Them good old boys were drinking whiskey and rye

Wine Blogger’s Conference 2009

Last weekend, as in ending yesterday was the Wine Blogger’s Conference. It was held at the Flamingo Hotel, Spa and Resort in Santa Rosa, California. For the most part, the Flamingo did a pretty decent job, with the exception of the FUBAR internet connections. I had to leave two hours sooner than I would have because I couldn’t pull MLS listings in the morning on Sunday. If you’re going to invite bloggers, have internet. Simple stuff. Or not so much. Anyway, beyond that snafu, the facility was nice enough and the staff was helpful.

Friday night had some events that I missed because LSI is a bunch of asshats. I did arrive in time for the end of speed tasting, a reception, the grand tasting and dinner. I should have taken better notes. I did finally get some Murphy-Goode, those are the folks that brought us the “Really Goode Job” campaign.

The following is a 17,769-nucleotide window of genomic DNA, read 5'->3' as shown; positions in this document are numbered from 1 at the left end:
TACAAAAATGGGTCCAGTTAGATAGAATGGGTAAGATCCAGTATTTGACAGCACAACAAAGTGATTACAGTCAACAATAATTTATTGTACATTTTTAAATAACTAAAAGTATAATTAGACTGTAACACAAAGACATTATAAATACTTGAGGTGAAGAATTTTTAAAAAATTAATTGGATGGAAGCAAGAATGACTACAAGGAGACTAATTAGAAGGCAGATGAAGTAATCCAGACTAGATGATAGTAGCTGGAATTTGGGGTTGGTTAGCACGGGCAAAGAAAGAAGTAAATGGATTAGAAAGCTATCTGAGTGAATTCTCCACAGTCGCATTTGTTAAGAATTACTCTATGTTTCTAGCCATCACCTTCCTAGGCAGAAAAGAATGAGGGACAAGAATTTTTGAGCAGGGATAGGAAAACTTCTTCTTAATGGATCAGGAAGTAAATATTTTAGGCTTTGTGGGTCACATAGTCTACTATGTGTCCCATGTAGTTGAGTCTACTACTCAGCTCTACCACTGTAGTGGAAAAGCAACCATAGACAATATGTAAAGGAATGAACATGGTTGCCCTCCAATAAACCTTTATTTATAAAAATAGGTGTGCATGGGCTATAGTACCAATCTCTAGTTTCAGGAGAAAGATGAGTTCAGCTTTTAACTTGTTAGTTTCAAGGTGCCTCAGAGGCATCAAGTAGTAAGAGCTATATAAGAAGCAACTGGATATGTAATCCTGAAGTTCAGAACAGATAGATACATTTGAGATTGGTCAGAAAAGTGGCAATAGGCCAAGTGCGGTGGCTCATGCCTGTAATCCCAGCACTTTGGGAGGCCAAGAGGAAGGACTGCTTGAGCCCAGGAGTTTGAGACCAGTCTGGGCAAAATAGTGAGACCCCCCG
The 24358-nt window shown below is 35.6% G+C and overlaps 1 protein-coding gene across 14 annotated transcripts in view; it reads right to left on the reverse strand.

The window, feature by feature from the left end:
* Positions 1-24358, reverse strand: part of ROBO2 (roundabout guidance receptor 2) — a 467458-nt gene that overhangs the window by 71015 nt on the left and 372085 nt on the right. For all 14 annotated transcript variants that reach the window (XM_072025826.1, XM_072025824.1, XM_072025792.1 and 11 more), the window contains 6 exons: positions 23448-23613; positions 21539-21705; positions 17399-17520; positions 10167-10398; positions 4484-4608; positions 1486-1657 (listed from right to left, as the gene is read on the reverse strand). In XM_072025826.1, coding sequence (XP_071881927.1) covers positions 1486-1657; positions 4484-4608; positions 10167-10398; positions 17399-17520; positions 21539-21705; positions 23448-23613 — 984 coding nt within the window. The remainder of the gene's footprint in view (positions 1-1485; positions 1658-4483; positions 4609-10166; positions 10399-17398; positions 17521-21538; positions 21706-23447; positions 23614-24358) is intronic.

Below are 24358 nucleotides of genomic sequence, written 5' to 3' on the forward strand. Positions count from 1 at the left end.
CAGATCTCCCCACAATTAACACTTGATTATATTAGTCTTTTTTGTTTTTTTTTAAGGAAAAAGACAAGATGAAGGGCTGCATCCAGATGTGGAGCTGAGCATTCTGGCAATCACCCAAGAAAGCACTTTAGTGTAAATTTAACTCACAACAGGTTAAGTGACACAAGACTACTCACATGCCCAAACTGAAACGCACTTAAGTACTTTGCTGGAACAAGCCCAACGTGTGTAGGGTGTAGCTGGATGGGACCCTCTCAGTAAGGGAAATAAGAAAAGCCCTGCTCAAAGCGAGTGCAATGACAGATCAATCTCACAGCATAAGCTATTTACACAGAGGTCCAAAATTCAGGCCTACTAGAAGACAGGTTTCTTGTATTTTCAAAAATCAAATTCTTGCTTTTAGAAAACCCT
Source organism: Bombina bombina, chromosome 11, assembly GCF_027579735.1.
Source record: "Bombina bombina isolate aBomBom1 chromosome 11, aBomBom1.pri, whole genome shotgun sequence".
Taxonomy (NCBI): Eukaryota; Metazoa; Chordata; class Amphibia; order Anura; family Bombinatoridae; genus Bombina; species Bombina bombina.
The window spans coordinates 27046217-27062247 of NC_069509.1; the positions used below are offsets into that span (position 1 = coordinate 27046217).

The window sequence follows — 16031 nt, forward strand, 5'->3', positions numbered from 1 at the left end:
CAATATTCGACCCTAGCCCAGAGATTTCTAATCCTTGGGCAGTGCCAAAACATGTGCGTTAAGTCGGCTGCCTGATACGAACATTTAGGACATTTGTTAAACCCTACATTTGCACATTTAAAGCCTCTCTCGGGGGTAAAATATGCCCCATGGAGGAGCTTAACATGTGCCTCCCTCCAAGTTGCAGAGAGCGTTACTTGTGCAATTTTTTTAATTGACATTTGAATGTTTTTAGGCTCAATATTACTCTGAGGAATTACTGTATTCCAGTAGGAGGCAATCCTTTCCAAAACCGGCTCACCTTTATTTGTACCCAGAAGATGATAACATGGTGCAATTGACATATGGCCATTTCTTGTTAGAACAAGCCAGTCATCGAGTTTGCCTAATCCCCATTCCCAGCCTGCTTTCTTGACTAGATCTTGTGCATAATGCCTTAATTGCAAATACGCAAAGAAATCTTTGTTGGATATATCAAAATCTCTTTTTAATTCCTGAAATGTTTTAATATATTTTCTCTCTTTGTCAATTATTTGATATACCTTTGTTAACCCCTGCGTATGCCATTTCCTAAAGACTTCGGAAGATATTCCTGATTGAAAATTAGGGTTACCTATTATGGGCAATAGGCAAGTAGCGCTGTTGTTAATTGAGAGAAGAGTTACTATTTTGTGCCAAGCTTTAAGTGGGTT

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Hardy Wallace, the winner was at the conference.

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Inside Sonoma launched “A Fairly Decent Jobbe” campaign on Friday night.

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Actually the showing of that video might have been the highlight of Friday night. And now I know where Tim Bell went after leaving Freemark Abbey. I haven’t liked Kunde wines for like ever, but now that Tim’s there, I’m hopeful.

Saturday they loaded us all up and took us from Sonoma to Napa in short buses. It was appropriate. Unfortunately to get to Napa from Sonoma they had to take us over Mark West Springs Road. That’s right, a mountain road in a bus with 30 winos. At 9am. I was not the only one who was white as a sheet when we arrived. Our first stop was the Culinary Institute of America. They had laid out CIA tasty treats of which I had none because my stomach was churning. I just wanted 7-up. About an hour and a half into the presentation my stomach finally calmed down. By then the speaker was Barry Shuler, former CEO of AOL and lots of other projects. He’s also a premium wine producer. He tore it up. He was informative, up to date, and presented with humor. I pity the poor schmuck that followed his act.